What if I knew that my well-being revolved around being good to other people?  What if I wanted you to have everything, to be so deliciously happy and peaceful?  And that became far more uplifting to me than any worldly accolades that come my way?  Is that so very far out in left field?  Can we create a world like that?  I wonder.

What if I knew that in the expanse of life’s goodies there is actually nothing but love?  I’ll cheer when my team scores the winning goal and revel in my promotion and enjoy beach time in the Caribbean while sensing that only we are the world.  Or as Walt Whitman said, “We were together.  I don’t remember the rest.”

I want you to have joy in your heart
Maybe you’ll want me to have the same
Wouldn’t that be the sweetest dessert?

Community of Music

Since I moved to Belmont 18 months ago, I’ve been creating communities for myself.  Now that the worst of my grieving for Jody is over, I need to be out there in the world.

I love going to the Belmont Diner three times a week for breakfast.  The horseshoe-shaped lunch counter means that I get to talk to lots of folks.  Then there’s the elementary school where I volunteer in a Grade 5/6 class.  Kids and adults know me there and being known is a blessing.

And there are more gathering places: the Barking Cat pub, the Belmont Library, community events in the upstairs meeting room at the arena.

I often go to brunches and concerts at the church on Toronto Island, 200 kilometres from home.  I’m a familiar face there.  Also in London at the Cuckoo’s Nest folk club, Wellington Fitness and the Aeolian Hall concert venue.

Last night was a new opportunity.  A friend told me about weekly folk music gatherings in an old house by the Thames River.  Why not?  I’ve thought for years how cool it would be to go to a Newfoundland kitchen party, where everyone shows up with an instrument and their voice.  But that’s thousands of kilometres from me.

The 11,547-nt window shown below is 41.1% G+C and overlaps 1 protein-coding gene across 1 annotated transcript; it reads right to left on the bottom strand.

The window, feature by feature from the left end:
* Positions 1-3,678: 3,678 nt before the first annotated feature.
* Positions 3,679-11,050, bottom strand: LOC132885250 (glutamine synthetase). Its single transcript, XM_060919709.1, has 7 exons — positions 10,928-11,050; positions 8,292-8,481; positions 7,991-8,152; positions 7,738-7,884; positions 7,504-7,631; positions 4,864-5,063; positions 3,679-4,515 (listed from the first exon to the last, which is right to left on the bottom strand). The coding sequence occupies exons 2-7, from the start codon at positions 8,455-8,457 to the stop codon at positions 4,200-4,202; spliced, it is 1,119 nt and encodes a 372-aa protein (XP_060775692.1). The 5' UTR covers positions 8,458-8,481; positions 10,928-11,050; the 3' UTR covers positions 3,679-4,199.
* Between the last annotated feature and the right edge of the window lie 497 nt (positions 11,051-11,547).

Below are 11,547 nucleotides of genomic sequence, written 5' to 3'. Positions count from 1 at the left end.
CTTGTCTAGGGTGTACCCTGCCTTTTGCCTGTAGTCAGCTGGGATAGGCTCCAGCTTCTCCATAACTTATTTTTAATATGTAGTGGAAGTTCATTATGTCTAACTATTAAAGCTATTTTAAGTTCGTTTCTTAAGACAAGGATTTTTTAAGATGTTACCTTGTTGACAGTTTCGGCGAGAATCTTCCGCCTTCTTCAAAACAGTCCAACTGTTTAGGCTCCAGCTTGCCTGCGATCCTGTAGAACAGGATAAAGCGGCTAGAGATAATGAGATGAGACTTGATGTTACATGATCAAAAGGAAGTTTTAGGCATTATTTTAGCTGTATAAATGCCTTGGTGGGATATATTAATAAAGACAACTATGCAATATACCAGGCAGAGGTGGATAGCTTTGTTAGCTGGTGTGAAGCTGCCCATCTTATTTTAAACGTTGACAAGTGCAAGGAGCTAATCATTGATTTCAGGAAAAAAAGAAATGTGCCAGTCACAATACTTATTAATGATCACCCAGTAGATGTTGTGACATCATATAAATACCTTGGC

I got out of Scarlet and walked a little nervously towards the lights and parked cars.  I reached for the door, crossed the threshhold and there was Christine, smiling at the newcomer.  She and her husband John have hosted Wednesday evenings at their home for fifteen years.

The living room was narrow, with a small stage set up along one wall.  Chairs and couches were getting full with music fans, and smiles were aimed every which way, including at me.  I felt warm, included, seen.

The first set featured Jake, a mellow pianist, who shared his melodies, his knowledge of how to play jazz, and the voice of his lovely wife Julia.

Then there were the Back Seat Girls, four women (sometimes 5 and even 6) who loved belting out the fast tunes, many of which were so singable.  I was in heaven, sitting there with instant friends, sipping ginger tea, munching chocolate chip cookies, and throwing in a harmony or two.

Wow.  What’s happening?  Another community … and so effortless to embrace.  I am blessed.

The music lasted till 11:00, the smiles no doubt much longer.  I got to drive a fellow home.  He just happened to be the king of trivia questions and how to coach people in answering them.  At red lights and beyond, I tackled this one: Name nine pro baseball, basketball or hockey teams in North America whose names don’t end in “s”.  Here’s one to get you started – the Tampa Bay Lightning.

So I got to do a good deed, stretch my brain cells and laugh a lot.  Earlier I got to sing, drum my fingers on my thighs and enjoy a lot of happy human beings.

Wednesday evenings sound good to me.

Two Parking Spaces

It was a long time ago.  I was visiting mom and dad in Toronto, from my new home in Alberta.  I wanted to visit my old favourite bookstore on Hoskin Street and borrowed dad’s car.

I was creeping along Hoskin, trying to remember what the storefront looked like.  And there it was!  Plus an empty parking space.  I put on my turn signal, pulled alongside the car in front, looked over my shoulder, and prepared to demonstrate my parallel parking skills.